" RINGING THE CHANGES. SJOne often hears of swindlers who obtain money by 'ringing the changes,' but exaotly how it is done is not known to every one. A barmaid, at Newcastle, who was victim- ised in this way, describes what took place, as follows :-'On Thursday afternoon, at a quarter to five, the prisoner oame up to her counter, and asked for a 2d. cigar. He ten- dered her Is., and she gave him the oigar and lud. change. He now picked up the chango, and then said, ' By the by, miss, you might give me that shilling back, as I have §ot Bome coppera.' She gave him baok tho lilliug, but to her surprise he handed her 2d. (Witness said, ' Here, you have done me out of 10.' The man replied, ' No, no, miss ; just give me 2s. piece for two shillings, will you, and then we will get on.* She did bo, but again reminded him that he had still got her lOd. . Have I ?' he said, ' here, put that 2s. piece on the ocunter again, we are getting mixed.' Witnesss put the florin on the counter, and the ...
SKETCHER. A NARROW ESCAPE. [Newspaper Article] — Liverpool Herald — 14 May 1898
. * nfc M ?-,1 A NARKO W E30APE. A Gordon Highlander writes home an account of his narrow escape from death : He writes :-I had orders to go up into a house to look for grain, and had been there for about half an hour, when I heard shout-. ing. Looking ont of the house, I found I was surrounded by the enemy. I askod the Lord to deliver me ; thou I made for down- stairs, until I got to the yard. I saw one of the enemy just iu front of me. I fired and knocked him down, and then turned and ran as fast as I could, and suoh a volley came after me, and never a scratch. I had to turn and fire twice. 1 then saw the rest of our party, and made for them aa fast as I could run, until I could run no further, and hud to walk. But they wero not to get me af^er all, for Lieutenant Wingate rushed out with his pistol, and shot three oí them down and pulled me out of danger. I got down behind a bank exhausted, and stopped there till I got my breath. I and Lieutenant Wingate got cut off from the other...
CARE OF CHILDREN'S EYES. [Newspaper Article] — Liverpool Herald — 14 May 1898
CARE OF CHILDREN'S EYES. , ¡Weak and sore eyes aro not infrequent j with young ohildren, and it will be found a j good plan to pour some tea, whioh is ali but oold, into a saucer (kept for this purpose), and use this to bathe the eyes. If both eyea are bad, one should be finished and dabbed dry before the other is touched ; and for the sooond one another rag should be used, the tea thrown away, and a fresh supply taken. The rag should be thrown on the fire direotly it is done with. AU old white . handkerchiefs ought to ba kopt, and nut where the hand can bo readily plaoed idpon them in case of emergencies, as they are fine and soft. Sponges are not nice to use again and again for bad eyes or sores of any description.
SCIENCE. TO PREVENT CHAPPED HANDS. [Newspaper Article] — Liverpool Herald — 14 May 1898
' ; 'Senos. TO PREVENT CHAPPED HANDS. Insufficient drying is the oause of most ohapped hands. It .io an excellent idea to keep on one's dressing-table a box of almond meal with a perforated oover. When the hands are dried with the towel, a little almond meal dusted over them will oomplete the work of absorbing tho moisture, and tho hands will not ohap.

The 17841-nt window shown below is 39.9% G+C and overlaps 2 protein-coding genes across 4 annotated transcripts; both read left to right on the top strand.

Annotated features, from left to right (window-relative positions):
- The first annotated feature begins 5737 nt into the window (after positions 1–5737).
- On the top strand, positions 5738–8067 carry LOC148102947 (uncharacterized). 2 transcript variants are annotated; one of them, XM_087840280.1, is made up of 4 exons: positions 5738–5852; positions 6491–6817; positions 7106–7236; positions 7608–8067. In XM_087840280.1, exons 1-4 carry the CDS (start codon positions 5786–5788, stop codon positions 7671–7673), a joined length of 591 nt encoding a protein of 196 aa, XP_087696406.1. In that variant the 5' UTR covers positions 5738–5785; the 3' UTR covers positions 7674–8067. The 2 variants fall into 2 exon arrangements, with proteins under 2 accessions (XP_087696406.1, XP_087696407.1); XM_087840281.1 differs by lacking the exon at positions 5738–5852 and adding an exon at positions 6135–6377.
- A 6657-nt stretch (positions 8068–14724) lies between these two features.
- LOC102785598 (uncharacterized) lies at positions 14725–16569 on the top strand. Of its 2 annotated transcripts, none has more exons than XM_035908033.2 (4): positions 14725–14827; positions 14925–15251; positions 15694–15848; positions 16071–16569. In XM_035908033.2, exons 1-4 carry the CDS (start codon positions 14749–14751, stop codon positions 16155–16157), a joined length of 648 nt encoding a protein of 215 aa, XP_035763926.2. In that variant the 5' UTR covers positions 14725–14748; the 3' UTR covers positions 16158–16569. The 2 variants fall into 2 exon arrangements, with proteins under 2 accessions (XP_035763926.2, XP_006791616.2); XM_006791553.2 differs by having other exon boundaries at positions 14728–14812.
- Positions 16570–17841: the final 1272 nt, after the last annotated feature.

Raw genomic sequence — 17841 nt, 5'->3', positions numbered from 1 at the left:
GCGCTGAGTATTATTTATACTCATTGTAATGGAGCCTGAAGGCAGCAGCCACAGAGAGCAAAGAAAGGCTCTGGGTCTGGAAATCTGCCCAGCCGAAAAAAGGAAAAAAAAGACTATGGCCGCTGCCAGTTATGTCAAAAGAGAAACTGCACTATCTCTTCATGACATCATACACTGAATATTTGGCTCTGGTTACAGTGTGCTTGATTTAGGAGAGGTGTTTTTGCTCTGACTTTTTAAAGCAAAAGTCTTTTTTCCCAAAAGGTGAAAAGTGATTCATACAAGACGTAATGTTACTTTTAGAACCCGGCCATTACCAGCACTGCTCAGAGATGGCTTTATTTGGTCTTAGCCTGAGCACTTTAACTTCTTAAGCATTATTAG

COLDS. [Newspaper Article] — Liverpool Herald — 14 May 1898
COLDS. '" Carelessness in winter with regard to wrapping up properly most frequently results in coughs and oolds, and these, even if they do not prove very bad at the time, I nearly always leave the BufForer therefrom in a more or less weakened condition. Espec- ially is this thocaBe as the Spring approaches, for it is in this pleasant Beason of the year that any weakness which may bo hovering about the system will make itself felt, some- times in one way and sometimes in another, very often in the form of spots and pimples upon the face, and in the falling off of the bair ; so if nothing else will make my young friends careful-and it is usually the young who aro moB* careless in the matter of wraps-perhaps this consideration will ; for what is suoh a drawback to good looks as a spotty face P The first essential, therefore, is to guard against cold, and this can be done, not by having heavy garments, but by always wearing flannel next the skin, also by having tolerably thick soles t...
DANGERS OF POULTICES. [Newspaper Article] — Liverpool Herald — 14 May 1898
DANGERS OF POULTICES. A medical man calla our attention to the abuse of poultioes, and says he has seen many oases where the application of a poultice has done irreparable damage. He has known several instances where poultioes were applied to abrasions, contusions, sprains, simple and compound fractures, until the skin and underlying tiasuos were water soaked. The ordinary poultice has no longer a place among the reaouroes of the asoeptio surgeon or the practitioner who has any knowledge of bacteriology. The poultice ia a hot-bod for baotoria, and, suoh being the case, should not be nsed, especially when *he circulation or tissu en have been destroyed, as in an injury of any kind. As a general rule uninjured epidermis is impervious to organ- isms, but when wa poften it, as with a poultice, we open the sweat duots and give the micro-organisms easy access to the tissued* beneath.
HIGHER EDUCATION FOR GERMAN GIRLS. [Newspaper Article] — Liverpool Herald — 14 May 1898